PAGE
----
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Sunken Treasures

Invite students to explore the mysteries of the bottom of the sea, depicting ocean animals, plants, shipwrecks, and underwater explorers in a 3-D scene.

  • Grade 3
    Grade 4
    Grade 5
  • Multiple Lesson Periods
  • Directions

    1. Many kinds of treasures are found in the world's oceans. These oceans are so difficult to explore, however, that many oceanographers believe scientists know more about Mars than the environments below the earth's ocean surface. Underwater explorations have a long history. In 1620, Cornelius Drebell sailed his submarine, a rowboat covered with leather, in the River Thames. Early scientists dragged buckets on ropes across the ocean floor, scooping up sediment, minerals, deep-sea fish, and plants-natural treasures of the sea. Invite teams of students to select an ocean that interests them. What can they find out about organisms that live in one area of that ocean?
    2. In 1943, explorer Jacques Cousteau and engineer Emile Gagnan invented SCUBA diving gear, which greatly improved underwater exploration. SCUBA stands for self-contained underwater breathing apparatus. It enables divers to go deeper, move more freely, and stay under water longer. Invite interested groups to research how technology is used today to uncover natural and lost man-made treasures.
    3. Using poster board or oak tag, student groups draw an underwater seascape with Crayola® Crayons. Remind students to include all three ocean environments: the surface, open ocean, and ocean floor. Reveal the ocean's treasures, both natural and manufactured.
    4. Ask students to cover their work areas with recycled newspaper. To create an underwater effect for their art, students will paint over crayon drawings with Crayola Washable Watercolors and Crayola Watercolor Brushes. This technique is called crayon resist, because the paint slides off the waxy crayon. The crayon colors shine on the page. Dry.
    5. Students may use Crayola Model Magic to sculpt ocean creatures and vegetation. Dry.
    6. Color the sculpted creatures with Crayola Washable Markers. Attach them to your scene with Crayola School Glue. Dry.
  • Standards

    LA: Read and comprehend informational texts, including history/social studies, science, and technical texts, at the high end of the grade level text complexity band independently and proficiently.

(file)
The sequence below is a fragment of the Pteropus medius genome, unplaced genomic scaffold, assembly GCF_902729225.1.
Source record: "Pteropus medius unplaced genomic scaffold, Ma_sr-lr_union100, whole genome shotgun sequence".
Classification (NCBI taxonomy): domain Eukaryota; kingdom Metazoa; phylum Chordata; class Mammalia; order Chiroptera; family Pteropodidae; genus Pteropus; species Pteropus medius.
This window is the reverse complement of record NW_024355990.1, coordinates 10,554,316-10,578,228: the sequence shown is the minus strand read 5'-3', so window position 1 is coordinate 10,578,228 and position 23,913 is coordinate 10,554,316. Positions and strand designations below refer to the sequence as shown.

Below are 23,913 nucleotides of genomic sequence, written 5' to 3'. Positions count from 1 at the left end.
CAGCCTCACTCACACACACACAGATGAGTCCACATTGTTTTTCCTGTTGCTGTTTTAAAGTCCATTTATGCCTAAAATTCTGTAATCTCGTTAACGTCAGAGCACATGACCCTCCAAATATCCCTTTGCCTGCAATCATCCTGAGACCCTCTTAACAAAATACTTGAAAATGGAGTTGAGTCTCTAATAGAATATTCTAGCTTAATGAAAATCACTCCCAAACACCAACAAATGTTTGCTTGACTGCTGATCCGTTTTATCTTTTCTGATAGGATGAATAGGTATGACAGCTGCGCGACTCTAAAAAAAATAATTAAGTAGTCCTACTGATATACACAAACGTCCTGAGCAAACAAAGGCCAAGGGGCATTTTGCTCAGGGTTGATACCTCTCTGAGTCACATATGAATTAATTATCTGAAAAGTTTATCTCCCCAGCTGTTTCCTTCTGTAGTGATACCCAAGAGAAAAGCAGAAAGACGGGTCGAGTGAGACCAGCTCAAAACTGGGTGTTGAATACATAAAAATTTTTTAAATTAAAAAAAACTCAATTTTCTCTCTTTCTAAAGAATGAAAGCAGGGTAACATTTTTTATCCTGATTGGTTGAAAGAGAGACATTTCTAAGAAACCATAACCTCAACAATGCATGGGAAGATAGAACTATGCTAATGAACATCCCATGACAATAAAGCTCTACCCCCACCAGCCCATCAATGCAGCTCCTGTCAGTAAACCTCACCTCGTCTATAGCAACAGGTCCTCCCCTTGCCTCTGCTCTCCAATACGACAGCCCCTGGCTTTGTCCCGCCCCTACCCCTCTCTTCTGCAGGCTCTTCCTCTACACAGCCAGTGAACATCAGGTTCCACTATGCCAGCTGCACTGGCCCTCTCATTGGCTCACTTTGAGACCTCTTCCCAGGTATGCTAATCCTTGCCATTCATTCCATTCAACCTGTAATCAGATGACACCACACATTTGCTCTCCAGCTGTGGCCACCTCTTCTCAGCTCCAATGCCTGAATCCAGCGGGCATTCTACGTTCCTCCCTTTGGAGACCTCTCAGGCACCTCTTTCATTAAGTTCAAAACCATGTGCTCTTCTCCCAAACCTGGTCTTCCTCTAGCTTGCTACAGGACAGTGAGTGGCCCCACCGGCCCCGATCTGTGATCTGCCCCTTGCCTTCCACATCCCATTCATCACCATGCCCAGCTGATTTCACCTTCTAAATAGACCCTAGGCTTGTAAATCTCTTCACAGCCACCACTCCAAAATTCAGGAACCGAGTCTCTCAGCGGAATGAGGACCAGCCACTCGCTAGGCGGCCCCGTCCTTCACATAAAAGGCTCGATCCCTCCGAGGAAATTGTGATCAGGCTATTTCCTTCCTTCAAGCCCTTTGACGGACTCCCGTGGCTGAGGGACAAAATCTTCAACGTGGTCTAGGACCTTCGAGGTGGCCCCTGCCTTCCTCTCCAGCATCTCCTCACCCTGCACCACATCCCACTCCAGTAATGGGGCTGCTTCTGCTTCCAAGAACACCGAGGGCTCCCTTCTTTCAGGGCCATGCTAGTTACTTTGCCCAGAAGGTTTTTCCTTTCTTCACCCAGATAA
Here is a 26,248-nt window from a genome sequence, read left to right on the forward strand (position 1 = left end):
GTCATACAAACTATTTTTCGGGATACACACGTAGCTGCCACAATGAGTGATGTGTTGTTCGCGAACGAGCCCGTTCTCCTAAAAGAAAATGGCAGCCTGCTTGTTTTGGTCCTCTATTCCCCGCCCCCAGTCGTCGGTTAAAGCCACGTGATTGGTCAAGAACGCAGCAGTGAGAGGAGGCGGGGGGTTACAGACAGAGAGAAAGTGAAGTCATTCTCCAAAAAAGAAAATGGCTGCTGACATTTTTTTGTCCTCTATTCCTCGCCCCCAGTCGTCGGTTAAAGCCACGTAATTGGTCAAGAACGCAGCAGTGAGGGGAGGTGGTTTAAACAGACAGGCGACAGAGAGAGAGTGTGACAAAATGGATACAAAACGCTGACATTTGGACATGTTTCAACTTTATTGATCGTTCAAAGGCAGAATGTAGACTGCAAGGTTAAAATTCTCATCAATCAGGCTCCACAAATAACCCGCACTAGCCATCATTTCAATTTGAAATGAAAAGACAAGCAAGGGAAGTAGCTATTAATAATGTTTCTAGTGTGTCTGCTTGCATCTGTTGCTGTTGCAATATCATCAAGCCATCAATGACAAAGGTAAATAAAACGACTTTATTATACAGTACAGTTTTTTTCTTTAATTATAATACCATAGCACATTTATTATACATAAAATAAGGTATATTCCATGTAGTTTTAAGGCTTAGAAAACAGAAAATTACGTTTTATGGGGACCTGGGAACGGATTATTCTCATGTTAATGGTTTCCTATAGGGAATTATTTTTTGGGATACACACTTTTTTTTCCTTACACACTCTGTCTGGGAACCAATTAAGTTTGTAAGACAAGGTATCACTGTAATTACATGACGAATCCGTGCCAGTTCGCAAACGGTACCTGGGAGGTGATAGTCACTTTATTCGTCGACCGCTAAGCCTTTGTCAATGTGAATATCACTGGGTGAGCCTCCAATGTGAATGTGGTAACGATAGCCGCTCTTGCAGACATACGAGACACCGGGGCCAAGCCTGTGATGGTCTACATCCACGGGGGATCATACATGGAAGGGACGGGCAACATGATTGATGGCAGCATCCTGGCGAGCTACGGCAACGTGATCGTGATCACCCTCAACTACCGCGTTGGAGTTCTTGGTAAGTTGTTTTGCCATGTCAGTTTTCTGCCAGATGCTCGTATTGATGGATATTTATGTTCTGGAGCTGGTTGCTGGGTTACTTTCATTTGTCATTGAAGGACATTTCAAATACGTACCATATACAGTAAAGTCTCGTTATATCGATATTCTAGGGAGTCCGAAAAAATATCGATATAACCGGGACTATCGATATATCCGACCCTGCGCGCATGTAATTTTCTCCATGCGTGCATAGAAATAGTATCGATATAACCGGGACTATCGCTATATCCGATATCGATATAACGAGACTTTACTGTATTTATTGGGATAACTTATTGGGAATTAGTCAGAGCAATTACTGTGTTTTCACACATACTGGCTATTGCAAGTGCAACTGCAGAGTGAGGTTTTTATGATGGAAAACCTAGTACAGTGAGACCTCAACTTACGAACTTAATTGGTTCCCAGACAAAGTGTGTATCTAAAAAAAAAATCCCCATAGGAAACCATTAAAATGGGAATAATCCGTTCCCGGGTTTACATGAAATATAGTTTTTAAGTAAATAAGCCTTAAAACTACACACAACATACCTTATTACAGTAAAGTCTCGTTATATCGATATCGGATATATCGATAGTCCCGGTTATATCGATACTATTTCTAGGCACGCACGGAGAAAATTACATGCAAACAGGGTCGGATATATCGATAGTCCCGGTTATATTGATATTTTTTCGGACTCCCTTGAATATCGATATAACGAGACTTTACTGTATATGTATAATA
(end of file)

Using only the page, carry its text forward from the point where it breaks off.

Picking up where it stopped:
LA: Write informative/explanatory texts to examine a topic and convey ideas and information clearly.

    LA: Participate in collaborative conversations with diverse partners about grade level topics and texts with peers and adults in small and larger groups.

    LA: Report on a topic or text, tell a story, or recount an experience with appropriate facts and relevant, descriptive details, speaking clearly at an understandable pace.

    SCI: Obtain, evaluate, and communicate information about the types of habitats in which organisms live, and ask questions based on that information.

    SCI: Obtain and communicate information about the characteristics of groups of organisms and evaluate how groups help organisms survive.

    VA: Select media, techniques, an processes; analyze what makes them effective or not effective in communicating ideas; and reflect upon the effectiveness of choices.

    VA: Intentionally take advantage of the qualities and characteristics of art media, techniques, and processes to enhance communication of experiences and ideas.

  • Adaptations

    Possible classroom resources include: Sounds of the Wild: Ocean by Maurice Pledger; Oceans: Dolphins, sharks, penguins, and more! by Johanna Rizzo; Eye Wonder: Ocean by Sue Thornton; Simon & Schuster Children's Guide to Sea Creatures by Jinny Johnson

    Organize a class trip to an aquarium or oceanographic facility to learn first-hand about life and treasures under the sea. Prior to the visit, students brainstorm questions for the tour guide. After the trip, student post learning to a class blog.

    Invite a skilled SCUBA diver to visit the class and demonstrate diving techniques and safety. Prior to the meeting, students develop questions for the expert. After the visit, students post learning to a class blog.


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  • Creativity.
  • Capacity.
  • Collaboration.
  • Change.
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